Step Zero: Receiving the dollars from a gift card, as income and subsequently allocating it into your budget can be a little tricky. Before adventuring into the set up and usage of a Gift Card Ledger, look at the amount of the gift card. If you plan to use the card up on one purchase that you already have in mind, and your purchase date is in the near term, then you may want to bypass the use of any special ledgers altogether. Simply make the purchase and use the card as a type of “instant rebate”. Then just put the net cost down as the expense within the appropriate budget category. You may want to optionally indicate that you encountered some savings with a gift card. For any other case however, I recommend the use of the Gift Card Account Ledger as detailed below.

Even if you choose to use the card for a quick one-time purchase, I recommend that you go ahead and “close out the card” i.e., destroy it along with any associated identifying information.

Note, you cannot use the same card as both an “instant rebate” and a Gift Card Ledger. Hold off on usage, until you make a decision, then stick with it. In general, I recommend treating “store specific” cards in the “instant rebate” mode, and VISA®, MASTERCARD® type gift cards with the Gift Card Ledger.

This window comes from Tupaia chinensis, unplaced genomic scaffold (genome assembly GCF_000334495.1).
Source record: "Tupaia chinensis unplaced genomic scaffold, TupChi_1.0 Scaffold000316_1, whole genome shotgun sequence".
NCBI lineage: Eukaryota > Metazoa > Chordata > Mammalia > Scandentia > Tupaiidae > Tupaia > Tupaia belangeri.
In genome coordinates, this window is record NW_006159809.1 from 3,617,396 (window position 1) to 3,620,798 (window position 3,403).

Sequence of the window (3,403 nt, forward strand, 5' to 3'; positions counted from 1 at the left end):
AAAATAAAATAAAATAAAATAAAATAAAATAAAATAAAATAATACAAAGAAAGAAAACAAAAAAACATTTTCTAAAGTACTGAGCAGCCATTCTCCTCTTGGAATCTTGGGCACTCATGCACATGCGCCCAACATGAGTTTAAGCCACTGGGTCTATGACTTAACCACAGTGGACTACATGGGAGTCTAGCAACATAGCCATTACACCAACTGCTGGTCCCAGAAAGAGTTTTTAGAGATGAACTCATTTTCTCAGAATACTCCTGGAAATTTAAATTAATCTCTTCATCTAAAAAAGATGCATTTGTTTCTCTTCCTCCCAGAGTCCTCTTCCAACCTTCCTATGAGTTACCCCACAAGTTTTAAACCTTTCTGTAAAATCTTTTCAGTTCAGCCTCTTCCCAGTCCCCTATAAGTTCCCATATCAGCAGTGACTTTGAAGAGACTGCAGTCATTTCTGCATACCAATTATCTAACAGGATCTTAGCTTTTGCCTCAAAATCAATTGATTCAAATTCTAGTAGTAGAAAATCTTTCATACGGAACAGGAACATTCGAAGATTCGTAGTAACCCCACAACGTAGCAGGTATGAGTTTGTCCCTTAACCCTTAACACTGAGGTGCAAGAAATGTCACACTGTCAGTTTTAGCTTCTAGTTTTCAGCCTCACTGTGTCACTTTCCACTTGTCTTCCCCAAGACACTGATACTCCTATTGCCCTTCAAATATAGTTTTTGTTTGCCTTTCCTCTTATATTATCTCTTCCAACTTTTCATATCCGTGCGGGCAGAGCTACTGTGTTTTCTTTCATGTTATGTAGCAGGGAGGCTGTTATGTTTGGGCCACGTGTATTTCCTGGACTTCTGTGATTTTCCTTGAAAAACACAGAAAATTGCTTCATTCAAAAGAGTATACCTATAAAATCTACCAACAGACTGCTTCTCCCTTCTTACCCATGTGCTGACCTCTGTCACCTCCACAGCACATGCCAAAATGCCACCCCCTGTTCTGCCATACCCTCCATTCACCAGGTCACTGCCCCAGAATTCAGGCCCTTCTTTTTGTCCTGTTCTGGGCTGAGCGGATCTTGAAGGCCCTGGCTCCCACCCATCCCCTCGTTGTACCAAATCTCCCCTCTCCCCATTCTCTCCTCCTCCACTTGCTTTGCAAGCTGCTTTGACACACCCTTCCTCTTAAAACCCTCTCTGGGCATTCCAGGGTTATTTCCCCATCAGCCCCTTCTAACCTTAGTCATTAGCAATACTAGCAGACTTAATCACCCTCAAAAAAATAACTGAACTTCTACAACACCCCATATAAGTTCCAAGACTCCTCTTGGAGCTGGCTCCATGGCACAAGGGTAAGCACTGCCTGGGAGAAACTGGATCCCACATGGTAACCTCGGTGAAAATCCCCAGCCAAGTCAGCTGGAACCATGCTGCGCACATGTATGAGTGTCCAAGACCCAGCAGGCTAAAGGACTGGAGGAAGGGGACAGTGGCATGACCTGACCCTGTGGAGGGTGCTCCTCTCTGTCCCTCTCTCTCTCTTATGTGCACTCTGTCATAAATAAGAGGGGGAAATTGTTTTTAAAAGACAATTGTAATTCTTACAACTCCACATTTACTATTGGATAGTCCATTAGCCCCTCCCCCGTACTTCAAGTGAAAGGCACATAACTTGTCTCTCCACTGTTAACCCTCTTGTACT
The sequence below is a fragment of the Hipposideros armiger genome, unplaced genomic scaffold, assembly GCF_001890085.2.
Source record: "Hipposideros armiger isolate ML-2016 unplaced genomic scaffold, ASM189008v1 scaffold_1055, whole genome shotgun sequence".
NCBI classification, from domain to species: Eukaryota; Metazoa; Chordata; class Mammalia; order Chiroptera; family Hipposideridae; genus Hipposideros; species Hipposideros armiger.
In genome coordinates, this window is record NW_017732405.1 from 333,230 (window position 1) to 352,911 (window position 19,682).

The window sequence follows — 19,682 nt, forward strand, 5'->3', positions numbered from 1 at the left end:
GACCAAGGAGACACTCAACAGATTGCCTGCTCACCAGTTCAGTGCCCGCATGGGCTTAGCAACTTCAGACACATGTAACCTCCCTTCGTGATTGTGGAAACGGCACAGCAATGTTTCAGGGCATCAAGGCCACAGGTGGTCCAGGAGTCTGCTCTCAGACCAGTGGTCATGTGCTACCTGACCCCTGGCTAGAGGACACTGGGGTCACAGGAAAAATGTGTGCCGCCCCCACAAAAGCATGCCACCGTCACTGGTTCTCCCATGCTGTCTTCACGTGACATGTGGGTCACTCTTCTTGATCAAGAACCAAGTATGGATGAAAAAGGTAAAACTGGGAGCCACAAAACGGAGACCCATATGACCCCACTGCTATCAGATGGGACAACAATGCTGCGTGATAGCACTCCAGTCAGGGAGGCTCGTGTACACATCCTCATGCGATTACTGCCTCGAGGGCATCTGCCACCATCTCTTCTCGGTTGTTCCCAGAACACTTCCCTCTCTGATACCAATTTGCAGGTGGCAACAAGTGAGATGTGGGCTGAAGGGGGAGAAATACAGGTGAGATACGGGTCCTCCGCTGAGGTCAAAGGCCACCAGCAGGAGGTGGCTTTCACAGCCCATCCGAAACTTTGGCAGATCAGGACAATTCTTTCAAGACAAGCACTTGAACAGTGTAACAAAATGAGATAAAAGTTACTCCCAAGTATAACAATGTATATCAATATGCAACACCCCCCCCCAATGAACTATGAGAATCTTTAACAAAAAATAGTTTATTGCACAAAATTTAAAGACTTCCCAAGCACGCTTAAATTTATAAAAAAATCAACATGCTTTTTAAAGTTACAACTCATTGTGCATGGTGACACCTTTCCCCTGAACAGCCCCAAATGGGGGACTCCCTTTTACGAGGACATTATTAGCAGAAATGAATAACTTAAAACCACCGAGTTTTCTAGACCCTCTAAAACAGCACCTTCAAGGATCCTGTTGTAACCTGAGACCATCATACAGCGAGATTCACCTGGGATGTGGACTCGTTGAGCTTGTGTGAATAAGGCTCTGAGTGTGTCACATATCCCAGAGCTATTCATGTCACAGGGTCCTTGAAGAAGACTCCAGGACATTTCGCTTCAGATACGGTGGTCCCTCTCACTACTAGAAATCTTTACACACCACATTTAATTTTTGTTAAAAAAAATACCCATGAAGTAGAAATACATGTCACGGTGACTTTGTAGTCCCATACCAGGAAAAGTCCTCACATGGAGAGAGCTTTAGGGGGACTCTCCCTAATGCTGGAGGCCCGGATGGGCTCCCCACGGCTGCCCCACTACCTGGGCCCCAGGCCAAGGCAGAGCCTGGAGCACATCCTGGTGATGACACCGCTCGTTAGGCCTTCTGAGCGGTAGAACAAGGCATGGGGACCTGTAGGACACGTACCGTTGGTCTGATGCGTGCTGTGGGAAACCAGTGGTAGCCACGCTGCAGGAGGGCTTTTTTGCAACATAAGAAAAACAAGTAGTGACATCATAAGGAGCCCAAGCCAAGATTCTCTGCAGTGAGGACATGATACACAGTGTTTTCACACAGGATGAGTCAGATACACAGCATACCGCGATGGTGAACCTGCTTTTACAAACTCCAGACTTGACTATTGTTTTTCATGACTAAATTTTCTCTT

Gift Card Ledger Account: When you set up a Gift Card Ledger Account for a given card, you plan to incorporate the associated dollars formally into your Budget System. Treat this account like a checking account, not a credit card account. Since you are receiving income in the form of a gift, you will need to allocate these funds into a given budget. This budget is the target indicated on the account itself. Once you’ve completed the allocation process, the actual dollars in the Gift Card Account can be spent on any valid expense just like money in your other accounts!

One caution though, as detailed below, any fees or unused residual dollars associated with this card will need to be expensed back out of the original targeted budget category. This is really no different than having to associate bank account service charges or other banking fees as an expense in some budget category.